The property commonly referred to as the old Johnson City Furniture Store is now owned by Johnson City, which plans to demolish the structure, make repairs to a decrepit culvert lying underground and to use the lot for downtown parking.
City commissioners on Thursday approved the purchase of 133 W. Main St. from CRC Breeze LLC for $75,000. The store, which has been at that spot at least back to the early 1920s, is located directly above the original Brush Creek. The purchase meshes with the city’s long-term storm water plan, though that particular location currently is not a high priority.
Under the store sits a dilapidated culvert built in the 1930s.
“I think our immediate concern was, is there a liability there?” said Phil Pindzola, Public Works director. “We did a study and found significant structural issues. We’ll be upgrading that area with improvements (to help water flow) before we convert it to parking.”
Money from the city’s Storm Water Utility Fund was used for the purchase.
At one time, the owners were going to place the Blue Moon Dinner Theatre at the location but decided against it when the structural inefficiencies were discovered. The tax records value the property at $175,800, and the property was purchased by the most recent owner in 2004 for $100,000.
Pindzola said once the drainage system is fixed, it would be filled in. The city also plans to convert the fenced area directly behind the Johnson City Transit System site into additional parking space pending City Commission approval.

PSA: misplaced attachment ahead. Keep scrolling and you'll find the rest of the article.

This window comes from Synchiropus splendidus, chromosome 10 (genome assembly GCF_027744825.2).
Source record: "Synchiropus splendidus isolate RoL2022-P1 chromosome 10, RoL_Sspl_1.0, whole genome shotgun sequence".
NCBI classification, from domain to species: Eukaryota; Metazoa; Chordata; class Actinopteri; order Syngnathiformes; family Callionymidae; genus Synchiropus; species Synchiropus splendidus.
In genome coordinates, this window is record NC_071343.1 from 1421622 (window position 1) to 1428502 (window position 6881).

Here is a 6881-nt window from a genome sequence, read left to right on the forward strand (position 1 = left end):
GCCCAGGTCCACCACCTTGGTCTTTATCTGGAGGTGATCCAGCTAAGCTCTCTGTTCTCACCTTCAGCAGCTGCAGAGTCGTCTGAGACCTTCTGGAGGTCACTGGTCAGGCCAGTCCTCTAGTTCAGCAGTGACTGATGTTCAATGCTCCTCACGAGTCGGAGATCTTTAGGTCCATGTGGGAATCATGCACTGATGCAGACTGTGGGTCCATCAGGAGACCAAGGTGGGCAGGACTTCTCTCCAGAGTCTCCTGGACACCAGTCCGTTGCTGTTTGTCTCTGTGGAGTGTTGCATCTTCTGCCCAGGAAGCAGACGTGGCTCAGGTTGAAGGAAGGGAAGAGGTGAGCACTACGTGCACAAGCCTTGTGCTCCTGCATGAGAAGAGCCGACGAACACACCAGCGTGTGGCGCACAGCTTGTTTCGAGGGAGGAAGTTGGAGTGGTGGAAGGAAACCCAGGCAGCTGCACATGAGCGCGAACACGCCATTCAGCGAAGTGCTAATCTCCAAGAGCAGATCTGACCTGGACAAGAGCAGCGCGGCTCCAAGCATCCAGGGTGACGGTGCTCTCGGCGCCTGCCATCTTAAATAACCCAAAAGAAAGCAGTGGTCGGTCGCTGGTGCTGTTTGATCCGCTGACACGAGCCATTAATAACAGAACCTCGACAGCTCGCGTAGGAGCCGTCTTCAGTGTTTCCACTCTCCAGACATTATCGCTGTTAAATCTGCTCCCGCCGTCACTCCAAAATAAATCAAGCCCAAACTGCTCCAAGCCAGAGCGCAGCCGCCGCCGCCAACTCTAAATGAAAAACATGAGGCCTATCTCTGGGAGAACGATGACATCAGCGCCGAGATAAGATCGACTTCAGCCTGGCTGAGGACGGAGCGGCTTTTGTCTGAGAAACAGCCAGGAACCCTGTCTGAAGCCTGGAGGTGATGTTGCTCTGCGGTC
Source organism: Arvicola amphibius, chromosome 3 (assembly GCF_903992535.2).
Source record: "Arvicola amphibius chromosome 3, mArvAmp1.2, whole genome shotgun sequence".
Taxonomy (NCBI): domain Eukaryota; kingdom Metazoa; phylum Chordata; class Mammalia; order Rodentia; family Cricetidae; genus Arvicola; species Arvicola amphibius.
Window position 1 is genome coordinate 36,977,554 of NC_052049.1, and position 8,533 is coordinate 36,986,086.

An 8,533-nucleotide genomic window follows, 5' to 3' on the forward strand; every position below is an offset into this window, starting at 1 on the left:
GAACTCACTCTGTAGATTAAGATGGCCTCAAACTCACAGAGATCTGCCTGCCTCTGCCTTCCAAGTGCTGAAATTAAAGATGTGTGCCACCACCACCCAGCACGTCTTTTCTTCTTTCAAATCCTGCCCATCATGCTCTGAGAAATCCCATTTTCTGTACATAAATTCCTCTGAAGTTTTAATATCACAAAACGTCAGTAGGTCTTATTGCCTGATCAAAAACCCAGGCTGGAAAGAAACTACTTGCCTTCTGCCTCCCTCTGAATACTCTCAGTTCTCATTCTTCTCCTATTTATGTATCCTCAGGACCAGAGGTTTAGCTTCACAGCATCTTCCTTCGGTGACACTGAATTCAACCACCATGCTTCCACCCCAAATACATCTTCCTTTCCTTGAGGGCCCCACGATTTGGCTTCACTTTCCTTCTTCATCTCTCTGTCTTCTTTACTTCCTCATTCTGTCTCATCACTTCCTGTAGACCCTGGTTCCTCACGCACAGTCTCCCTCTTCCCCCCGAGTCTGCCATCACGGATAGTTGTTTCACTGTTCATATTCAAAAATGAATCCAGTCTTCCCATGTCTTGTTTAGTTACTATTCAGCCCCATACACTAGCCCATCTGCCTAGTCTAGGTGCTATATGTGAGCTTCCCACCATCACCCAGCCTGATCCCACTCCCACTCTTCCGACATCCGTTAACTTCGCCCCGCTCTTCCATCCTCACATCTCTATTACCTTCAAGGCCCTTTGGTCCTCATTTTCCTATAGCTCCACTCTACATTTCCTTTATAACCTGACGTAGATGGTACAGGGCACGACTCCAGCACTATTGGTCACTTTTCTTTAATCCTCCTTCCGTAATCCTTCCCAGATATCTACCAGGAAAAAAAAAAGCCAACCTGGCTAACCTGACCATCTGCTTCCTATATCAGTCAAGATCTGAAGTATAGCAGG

“So we’ll have city owned property that can be used — in the short term — for parking for Northeast State Community College and for overflow from downtown,” he said. “The opportunity also exists for economic development at these sites.”
Other properties purchased by the city in the past six months for flood remediation include Commissioner Jane Myron’s former property at 200 W. Market St., and other properties at 200 and 204 West Market. Another property is at 102 Montgomery St., identified as the Whaley property.
Demolition costs are estimated at about $25,000 per property.
In April, commissioners agreed to a recommendation by City Manager Pete Peterson to borrow up to $6 million to get started on the city’s long-term downtown flood remediation plan.
Peterson unveiled the plan — which constitutes about one-third of the overall plan — after commissioners, architects and city staff had examined and re-examined how to get the biggest bang for their buck knowing they did not have the estimated $30 million to pay for the entire plan.
The highest priority in this first phase is the acquisition of the U-Haul property at 114 W. King Street. This is an essential piece of the storm water puzzle, but it appears the company will fight condemnation in court.